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Something Borrowed

Photo: , License: N/A, Created: 2010:05:24 21:03:25


Something Borrowed

Directed by Luke Greenfield

Kate Hudson in a wedding dress is what Burt Reynolds behind a steering wheel used to be: a dependably breezy fusion of star and theme, almost a genre unto itself. Which is all well and good when you’re making Smokey and the Bandit, but not so hot when you’re making Stroker Ace. This is at least the third time Hudson has walked down the aisle onscreen (not to mention off it), and while she looks lovely as ever in white, this bomb should leave plenty with cold feet.

 

Something Borrowed was adapted from Emily Giffin’s quintessential “beach read,” an appropriate tag since the overentitled, undernourished characters spend much of their time lazing about in the Hamptons. A terminally white-bread crew, the filmmakers don’t even bother with the court-mandated black friend, or with anyone of color really, though there’s a Salt-N-Pepa-driven pajama party dance sequence. Unlikable to their rotten core, this cadre of clean-cut nitwits bed-hop with alacrity, then fret and rant to each other about their various hookups while vainly trying to keep their indiscretions secret.

At the center are lifelong besties, self-centered party girl Darcy (Hudson) and studious nice gal Rachael (Ginnifer Goodwin). Darcy is marrying blandly handsome lawyer Dex (Colin Egglesfield), which rankles Rachel because he’s so dang cute, and because she saw him first. Ladies, ladies, why fight over this drip? Dude has all the white-hot charisma of bleached construction paper. Meanwhile, shy, funny pal Ethan (John Krasinski) has been nursing a crush on Rachel since childhood, a revelation easily guessed from the trailers, but that’s doled out painfully slowly, then mostly ignored, since the story is paced for multiple installments (Something Blue anyone?). So who could get caught up in this pap?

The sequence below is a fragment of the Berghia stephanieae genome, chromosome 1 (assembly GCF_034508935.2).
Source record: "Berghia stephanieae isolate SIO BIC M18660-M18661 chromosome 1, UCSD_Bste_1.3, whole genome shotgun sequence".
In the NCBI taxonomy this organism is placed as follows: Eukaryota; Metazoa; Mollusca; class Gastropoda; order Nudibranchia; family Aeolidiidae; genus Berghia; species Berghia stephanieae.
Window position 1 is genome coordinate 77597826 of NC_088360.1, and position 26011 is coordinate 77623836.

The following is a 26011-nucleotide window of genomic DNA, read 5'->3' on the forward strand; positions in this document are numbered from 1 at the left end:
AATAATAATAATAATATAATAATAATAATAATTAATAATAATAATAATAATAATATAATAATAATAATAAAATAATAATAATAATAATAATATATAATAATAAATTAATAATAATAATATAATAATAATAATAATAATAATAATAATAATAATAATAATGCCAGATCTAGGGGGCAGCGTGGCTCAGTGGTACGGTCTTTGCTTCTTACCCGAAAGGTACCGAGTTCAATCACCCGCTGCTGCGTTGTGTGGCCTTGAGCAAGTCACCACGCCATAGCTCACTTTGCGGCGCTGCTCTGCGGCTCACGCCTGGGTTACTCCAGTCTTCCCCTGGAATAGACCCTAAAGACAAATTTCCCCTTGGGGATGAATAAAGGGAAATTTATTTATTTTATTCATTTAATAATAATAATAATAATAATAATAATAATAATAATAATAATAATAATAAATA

Something Borrowed offers wish fulfillment every bit as silly as the royal wedding: a daydream for working stiffs, with more attractive peers, better clothes, and more glamorous real estate. Yet chances are your real friends are smarter and more interesting—and they almost certainly say funnier things.

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